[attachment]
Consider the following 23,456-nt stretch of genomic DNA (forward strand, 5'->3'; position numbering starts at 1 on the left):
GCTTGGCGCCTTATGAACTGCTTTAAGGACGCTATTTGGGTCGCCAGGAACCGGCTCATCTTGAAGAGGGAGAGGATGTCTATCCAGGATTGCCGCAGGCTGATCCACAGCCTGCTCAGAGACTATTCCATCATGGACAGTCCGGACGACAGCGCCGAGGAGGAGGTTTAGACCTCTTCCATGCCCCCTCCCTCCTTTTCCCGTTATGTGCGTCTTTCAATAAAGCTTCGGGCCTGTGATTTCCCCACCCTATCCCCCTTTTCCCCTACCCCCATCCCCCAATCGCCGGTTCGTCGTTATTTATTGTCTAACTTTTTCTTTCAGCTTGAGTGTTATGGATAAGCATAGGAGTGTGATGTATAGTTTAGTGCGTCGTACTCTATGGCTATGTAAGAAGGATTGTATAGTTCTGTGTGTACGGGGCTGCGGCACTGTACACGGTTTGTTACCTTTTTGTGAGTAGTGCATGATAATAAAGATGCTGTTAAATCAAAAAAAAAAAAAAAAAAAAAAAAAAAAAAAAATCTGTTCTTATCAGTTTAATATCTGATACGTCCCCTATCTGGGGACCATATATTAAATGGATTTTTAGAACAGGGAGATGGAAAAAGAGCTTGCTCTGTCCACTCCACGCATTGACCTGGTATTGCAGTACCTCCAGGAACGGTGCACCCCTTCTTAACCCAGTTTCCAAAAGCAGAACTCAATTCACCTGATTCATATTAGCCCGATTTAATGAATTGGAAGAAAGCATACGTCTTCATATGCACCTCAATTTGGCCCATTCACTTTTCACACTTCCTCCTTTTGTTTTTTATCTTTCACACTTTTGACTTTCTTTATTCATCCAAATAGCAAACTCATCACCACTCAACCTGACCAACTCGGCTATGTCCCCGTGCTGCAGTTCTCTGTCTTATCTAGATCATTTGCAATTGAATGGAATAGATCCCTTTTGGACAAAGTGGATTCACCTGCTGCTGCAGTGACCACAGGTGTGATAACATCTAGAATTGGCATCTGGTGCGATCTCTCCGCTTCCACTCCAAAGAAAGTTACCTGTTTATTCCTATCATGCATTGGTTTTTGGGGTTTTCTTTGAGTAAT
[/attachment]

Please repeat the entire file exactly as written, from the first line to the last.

Consider the following 23,456-nt stretch of genomic DNA (forward strand, 5'->3'; position numbering starts at 1 on the left):
GCTTGGCGCCTTATGAACTGCTTTAAGGACGCTATTTGGGTCGCCAGGAACCGGCTCATCTTGAAGAGGGAGAGGATGTCTATCCAGGATTGCCGCAGGCTGATCCACAGCCTGCTCAGAGACTATTCCATCATGGACAGTCCGGACGACAGCGCCGAGGAGGAGGTTTAGACCTCTTCCATGCCCCCTCCCTCCTTTTCCCGTTATGTGCGTCTTTCAATAAAGCTTCGGGCCTGTGATTTCCCCACCCTATCCCCCTTTTCCCCTACCCCCATCCCCCAATCGCCGGTTCGTCGTTATTTATTGTCTAACTTTTTCTTTCAGCTTGAGTGTTATGGATAAGCATAGGAGTGTGATGTATAGTTTAGTGCGTCGTACTCTATGGCTATGTAAGAAGGATTGTATAGTTCTGTGTGTACGGGGCTGCGGCACTGTACACGGTTTGTTACCTTTTTGTGAGTAGTGCATGATAATAAAGATGCTGTTAAATCAAAAAAAAAAAAAAAAAAAAAAAAAAAAAAAAATCTGTTCTTATCAGTTTAATATCTGATACGTCCCCTATCTGGGGACCATATATTAAATGGATTTTTAGAACAGGGAGATGGAAAAAGAGCTTGCTCTGTCCACTCCACGCATTGACCTGGTATTGCAGTACCTCCAGGAACGGTGCACCCCTTCTTAACCCAGTTTCCAAAAGCAGAACTCAATTCACCTGATTCATATTAGCCCGATTTAATGAATTGGAAGAAAGCATACGTCTTCATATGCACCTCAATTTGGCCCATTCACTTTTCACACTTCCTCCTTTTGTTTTTTATCTTTCACACTTTTGACTTTCTTTATTCATCCAAATAGCAAACTCATCACCACTCAACCTGACCAACTCGGCTATGTCCCCGTGCTGCAGTTCTCTGTCTTATCTAGATCATTTGCAATTGAATGGAATAGATCCCTTTTGGACAAAGTGGATTCACCTGCTGCTGCAGTGACCACAGGTGTGATAACATCTAGAATTGGCATCTGGTGCGATCTCTCCGCTTCCACTCCAAAGAAAGTTACCTGTTTATTCCTATCATGCATTGGTTTTTGGGGTTTTCTTTGAGTAAT